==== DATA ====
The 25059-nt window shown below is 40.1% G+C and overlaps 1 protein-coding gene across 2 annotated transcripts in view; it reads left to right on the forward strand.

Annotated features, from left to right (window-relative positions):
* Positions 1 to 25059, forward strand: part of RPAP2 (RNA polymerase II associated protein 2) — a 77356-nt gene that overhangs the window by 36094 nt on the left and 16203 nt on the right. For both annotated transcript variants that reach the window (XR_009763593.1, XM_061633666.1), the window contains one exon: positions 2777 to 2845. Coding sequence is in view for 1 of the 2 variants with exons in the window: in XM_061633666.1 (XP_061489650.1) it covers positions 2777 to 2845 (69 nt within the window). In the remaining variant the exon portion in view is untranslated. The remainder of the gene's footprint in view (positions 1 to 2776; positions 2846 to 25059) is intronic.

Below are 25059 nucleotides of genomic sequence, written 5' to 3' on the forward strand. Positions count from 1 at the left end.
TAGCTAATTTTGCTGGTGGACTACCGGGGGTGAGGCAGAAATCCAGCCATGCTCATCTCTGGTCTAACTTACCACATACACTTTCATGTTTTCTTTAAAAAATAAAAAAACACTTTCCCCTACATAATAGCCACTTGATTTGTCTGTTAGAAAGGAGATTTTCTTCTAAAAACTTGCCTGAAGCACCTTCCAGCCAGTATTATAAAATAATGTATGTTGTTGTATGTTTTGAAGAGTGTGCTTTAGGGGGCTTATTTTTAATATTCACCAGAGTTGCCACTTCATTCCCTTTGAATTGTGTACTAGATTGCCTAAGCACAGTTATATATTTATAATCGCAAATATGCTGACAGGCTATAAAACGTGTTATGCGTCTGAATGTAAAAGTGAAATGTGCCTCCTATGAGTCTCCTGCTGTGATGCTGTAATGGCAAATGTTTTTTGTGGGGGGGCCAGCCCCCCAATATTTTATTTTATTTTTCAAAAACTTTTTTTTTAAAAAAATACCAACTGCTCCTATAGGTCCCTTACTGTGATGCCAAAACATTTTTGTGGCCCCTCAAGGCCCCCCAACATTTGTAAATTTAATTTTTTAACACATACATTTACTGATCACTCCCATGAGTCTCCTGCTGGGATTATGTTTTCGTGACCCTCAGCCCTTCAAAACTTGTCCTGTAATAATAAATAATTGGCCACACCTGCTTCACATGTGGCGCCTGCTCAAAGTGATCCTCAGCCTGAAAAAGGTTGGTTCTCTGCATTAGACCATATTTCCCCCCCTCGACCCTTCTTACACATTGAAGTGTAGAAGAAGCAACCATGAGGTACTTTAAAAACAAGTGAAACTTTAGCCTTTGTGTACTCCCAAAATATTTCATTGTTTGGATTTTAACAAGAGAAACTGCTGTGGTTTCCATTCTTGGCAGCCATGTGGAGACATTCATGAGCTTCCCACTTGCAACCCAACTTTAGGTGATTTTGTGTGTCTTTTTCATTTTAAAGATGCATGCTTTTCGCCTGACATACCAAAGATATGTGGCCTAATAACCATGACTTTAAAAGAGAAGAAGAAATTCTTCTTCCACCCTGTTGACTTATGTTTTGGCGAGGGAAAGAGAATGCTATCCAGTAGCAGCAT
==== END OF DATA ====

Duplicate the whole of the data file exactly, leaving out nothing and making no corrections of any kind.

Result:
The 25059-nt window shown below is 40.1% G+C and overlaps 1 protein-coding gene across 2 annotated transcripts in view; it reads left to right on the forward strand.

Annotated features, from left to right (window-relative positions):
* Positions 1 to 25059, forward strand: part of RPAP2 (RNA polymerase II associated protein 2) — a 77356-nt gene that overhangs the window by 36094 nt on the left and 16203 nt on the right. For both annotated transcript variants that reach the window (XR_009763593.1, XM_061633666.1), the window contains one exon: positions 2777 to 2845. Coding sequence is in view for 1 of the 2 variants with exons in the window: in XM_061633666.1 (XP_061489650.1) it covers positions 2777 to 2845 (69 nt within the window). In the remaining variant the exon portion in view is untranslated. The remainder of the gene's footprint in view (positions 1 to 2776; positions 2846 to 25059) is intronic.

Below are 25059 nucleotides of genomic sequence, written 5' to 3' on the forward strand. Positions count from 1 at the left end.
TAGCTAATTTTGCTGGTGGACTACCGGGGGTGAGGCAGAAATCCAGCCATGCTCATCTCTGGTCTAACTTACCACATACACTTTCATGTTTTCTTTAAAAAATAAAAAAACACTTTCCCCTACATAATAGCCACTTGATTTGTCTGTTAGAAAGGAGATTTTCTTCTAAAAACTTGCCTGAAGCACCTTCCAGCCAGTATTATAAAATAATGTATGTTGTTGTATGTTTTGAAGAGTGTGCTTTAGGGGGCTTATTTTTAATATTCACCAGAGTTGCCACTTCATTCCCTTTGAATTGTGTACTAGATTGCCTAAGCACAGTTATATATTTATAATCGCAAATATGCTGACAGGCTATAAAACGTGTTATGCGTCTGAATGTAAAAGTGAAATGTGCCTCCTATGAGTCTCCTGCTGTGATGCTGTAATGGCAAATGTTTTTTGTGGGGGGGCCAGCCCCCCAATATTTTATTTTATTTTTCAAAAACTTTTTTTTTAAAAAAATACCAACTGCTCCTATAGGTCCCTTACTGTGATGCCAAAACATTTTTGTGGCCCCTCAAGGCCCCCCAACATTTGTAAATTTAATTTTTTAACACATACATTTACTGATCACTCCCATGAGTCTCCTGCTGGGATTATGTTTTCGTGACCCTCAGCCCTTCAAAACTTGTCCTGTAATAATAAATAATTGGCCACACCTGCTTCACATGTGGCGCCTGCTCAAAGTGATCCTCAGCCTGAAAAAGGTTGGTTCTCTGCATTAGACCATATTTCCCCCCCTCGACCCTTCTTACACATTGAAGTGTAGAAGAAGCAACCATGAGGTACTTTAAAAACAAGTGAAACTTTAGCCTTTGTGTACTCCCAAAATATTTCATTGTTTGGATTTTAACAAGAGAAACTGCTGTGGTTTCCATTCTTGGCAGCCATGTGGAGACATTCATGAGCTTCCCACTTGCAACCCAACTTTAGGTGATTTTGTGTGTCTTTTTCATTTTAAAGATGCATGCTTTTCGCCTGACATACCAAAGATATGTGGCCTAATAACCATGACTTTAAAAGAGAAGAAGAAATTCTTCTTCCACCCTGTTGACTTATGTTTTGGCGAGGGAAAGAGAATGCTATCCAGTAGCAGCAT